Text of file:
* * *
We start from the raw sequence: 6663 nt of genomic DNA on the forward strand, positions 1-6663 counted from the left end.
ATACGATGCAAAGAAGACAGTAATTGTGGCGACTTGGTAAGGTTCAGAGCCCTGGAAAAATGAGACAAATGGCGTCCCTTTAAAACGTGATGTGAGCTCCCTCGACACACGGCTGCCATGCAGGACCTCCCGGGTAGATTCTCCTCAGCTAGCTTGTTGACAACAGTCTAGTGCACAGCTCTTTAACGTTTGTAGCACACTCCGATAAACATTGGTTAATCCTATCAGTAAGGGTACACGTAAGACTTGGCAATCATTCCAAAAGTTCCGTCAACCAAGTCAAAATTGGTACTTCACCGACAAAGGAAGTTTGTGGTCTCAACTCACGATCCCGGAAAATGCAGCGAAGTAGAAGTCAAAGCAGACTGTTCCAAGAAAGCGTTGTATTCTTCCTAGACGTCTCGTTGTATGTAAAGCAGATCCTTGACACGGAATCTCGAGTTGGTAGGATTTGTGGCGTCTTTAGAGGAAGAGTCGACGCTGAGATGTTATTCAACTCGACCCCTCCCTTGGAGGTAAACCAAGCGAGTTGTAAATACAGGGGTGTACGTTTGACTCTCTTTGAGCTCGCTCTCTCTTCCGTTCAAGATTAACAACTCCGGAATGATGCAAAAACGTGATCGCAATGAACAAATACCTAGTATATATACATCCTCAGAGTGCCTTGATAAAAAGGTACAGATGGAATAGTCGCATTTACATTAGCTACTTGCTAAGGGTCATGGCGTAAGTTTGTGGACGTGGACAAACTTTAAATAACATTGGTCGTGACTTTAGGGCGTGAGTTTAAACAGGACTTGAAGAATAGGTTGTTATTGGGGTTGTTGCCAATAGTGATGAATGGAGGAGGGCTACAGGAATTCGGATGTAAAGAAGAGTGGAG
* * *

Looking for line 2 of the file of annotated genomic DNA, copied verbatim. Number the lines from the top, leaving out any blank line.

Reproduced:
ATACGATGCAAAGAAGACAGTAATTGTGGCGACTTGGTAAGGTTCAGAGCCCTGGAAAAATGAGACAAATGGCGTCCCTTTAAAACGTGATGTGAGCTCCCTCGACACACGGCTGCCATGCAGGACCTCCCGGGTAGATTCTCCTCAGCTAGCTTGTTGACAACAGTCTAGTGCACAGCTCTTTAACGTTTGTAGCACACTCCGATAAACATTGGTTAATCCTATCAGTAAGGGTACACGTAAGACTTGGCAATCATTCCAAAAGTTCCGTCAACCAAGTCAAAATTGGTACTTCACCGACAAAGGAAGTTTGTGGTCTCAACTCACGATCCCGGAAAATGCAGCGAAGTAGAAGTCAAAGCAGACTGTTCCAAGAAAGCGTTGTATTCTTCCTAGACGTCTCGTTGTATGTAAAGCAGATCCTTGACACGGAATCTCGAGTTGGTAGGATTTGTGGCGTCTTTAGAGGAAGAGTCGACGCTGAGATGTTATTCAACTCGACCCCTCCCTTGGAGGTAAACCAAGCGAGTTGTAAATACAGGGGTGTACGTTTGACTCTCTTTGAGCTCGCTCTCTCTTCCGTTCAAGATTAACAACTCCGGAATGATGCAAAAACGTGATCGCAATGAACAAATACCTAGTATATATACATCCTCAGAGTGCCTTGATAAAAAGGTACAGATGGAATAGTCGCATTTACATTAGCTACTTGCTAAGGGTCATGGCGTAAGTTTGTGGACGTGGACAAACTTTAAATAACATTGGTCGTGACTTTAGGGCGTGAGTTTAAACAGGACTTGAAGAATAGGTTGTTATTGGGGTTGTTGCCAATAGTGATGAATGGAGGAGGGCTACAGGAATTCGGATGTAAAGAAGAGTGGAG